On Thursday night, President Jacob Zuma is going to address the nation. It will be his annual set-piece State of the Nation Address, an event that used to be called the Opening of Parliament. There is the usual air of expectation around what will Zuma say, whether it will lead to change, whether we will get something really, really exciting. In an election year, this becomes all the more pressing; it’s a great opportunity for Zuma to rise above the limitations of TV and radio, and sell his presidency to the people. But the past track record of these speeches, both during Zuma’s presidency and before, doesn’t raise the hopes of a jaded and cynical STEPHEN GROOTES.
I blame FW. If he hadn’t been quite so dramatic and exciting in 1990, maybe we wouldn’t expect so much. If he hadn’t had to depart from his prepared script to say “I’m serious” about releasing Nelson Mandela, if I hadn’t heard the stories about the journalists in the SABC newsroom cheering as they ticked off the end of Apartheid on the script given to them beforehand, if he hadn’t used that forum to announce the biggest change to the country in four hundred years, perhaps this event wouldn’t carry the prestige it currently does.
And, of course, once the ANC came into government, it would be less than fair to demand that they do not talk up the prestige of the event. For many nations, there is an annual point at which they come together, to hear the plans for the future. For the Americans, it’s the State of the Union; for the Brits, it’s the Queen’s Speech (not coming soon to a cinema near you). So it makes sense that we have the same.
The problem is that actually, we just don’t hear anything new, or interesting, or even exciting, in our equivalents. And, Mac, before your blood pressure gets going again, it’s not about Zuma, or even his fault – it started long before him. The fact is that it was Thabo Mbeki who first really started to downgrade the importance of the event. Because, while the speeches sounded wonderful, and had lots of poetry, they didn’t really have much substance. There were some promises, but not many that were kept. In fact, he was the first president I’d seen with my own eyes promise that this would be the year we fix broadband. Kgalema Motlanthe made the same promise, and Zuma followed him.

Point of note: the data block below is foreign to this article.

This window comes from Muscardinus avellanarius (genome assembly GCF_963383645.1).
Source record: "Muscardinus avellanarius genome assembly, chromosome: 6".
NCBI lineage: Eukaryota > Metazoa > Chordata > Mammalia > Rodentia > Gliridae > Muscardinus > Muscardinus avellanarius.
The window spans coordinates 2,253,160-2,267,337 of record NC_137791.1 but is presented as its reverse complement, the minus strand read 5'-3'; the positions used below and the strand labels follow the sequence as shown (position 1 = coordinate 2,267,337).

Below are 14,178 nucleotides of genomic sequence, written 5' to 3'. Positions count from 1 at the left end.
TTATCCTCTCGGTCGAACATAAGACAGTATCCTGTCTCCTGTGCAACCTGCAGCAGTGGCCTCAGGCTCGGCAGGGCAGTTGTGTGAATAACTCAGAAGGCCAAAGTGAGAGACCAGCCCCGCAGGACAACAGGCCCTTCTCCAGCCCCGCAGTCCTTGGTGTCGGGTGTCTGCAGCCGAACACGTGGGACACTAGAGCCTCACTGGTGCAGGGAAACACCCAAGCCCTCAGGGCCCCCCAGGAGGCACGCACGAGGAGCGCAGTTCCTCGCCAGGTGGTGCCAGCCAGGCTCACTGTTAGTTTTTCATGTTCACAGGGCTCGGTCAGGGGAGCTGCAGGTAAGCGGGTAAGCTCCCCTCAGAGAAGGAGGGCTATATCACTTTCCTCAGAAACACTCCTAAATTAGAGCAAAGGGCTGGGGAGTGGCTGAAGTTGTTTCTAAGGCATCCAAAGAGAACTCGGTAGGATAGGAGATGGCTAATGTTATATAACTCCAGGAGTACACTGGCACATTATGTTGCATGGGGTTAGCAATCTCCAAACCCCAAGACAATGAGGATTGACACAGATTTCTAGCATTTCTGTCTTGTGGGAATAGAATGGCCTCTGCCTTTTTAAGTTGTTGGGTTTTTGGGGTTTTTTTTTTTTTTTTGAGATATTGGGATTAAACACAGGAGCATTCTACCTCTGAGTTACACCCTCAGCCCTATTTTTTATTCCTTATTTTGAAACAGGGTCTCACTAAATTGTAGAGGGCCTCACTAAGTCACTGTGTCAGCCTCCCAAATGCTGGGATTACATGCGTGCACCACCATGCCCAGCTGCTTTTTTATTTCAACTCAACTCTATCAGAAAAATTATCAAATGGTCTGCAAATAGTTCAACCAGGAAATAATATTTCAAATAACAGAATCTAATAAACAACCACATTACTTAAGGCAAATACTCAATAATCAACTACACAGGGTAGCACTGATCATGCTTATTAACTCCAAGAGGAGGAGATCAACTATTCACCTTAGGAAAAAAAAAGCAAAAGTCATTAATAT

But Mbeki’s main problem was two-fold. One, he just didn’t seem to care, and two, those of us who watched his speeches were too interested in whether he would say the words “HIV-AIDS” before “TB and malaria”. AIDS somehow always seemed to hang over his speeches, when he would only utter the phrase once. But the nadir had to be his speech in 2003. He spent the majority of it telling the US not to invade Iraq. All well and good, if you happen to be student of international relations. Great if you agree with him and you enjoy the echo. But if you’re someone waiting for a job, or hoping against hope that government hospitals will give you an ARV pill, not so much fun. As then-DA leader Tony Leon put it, “[t]he battle in South Africa is in the wards of Baragwanath, not on the streets of Baghdad.”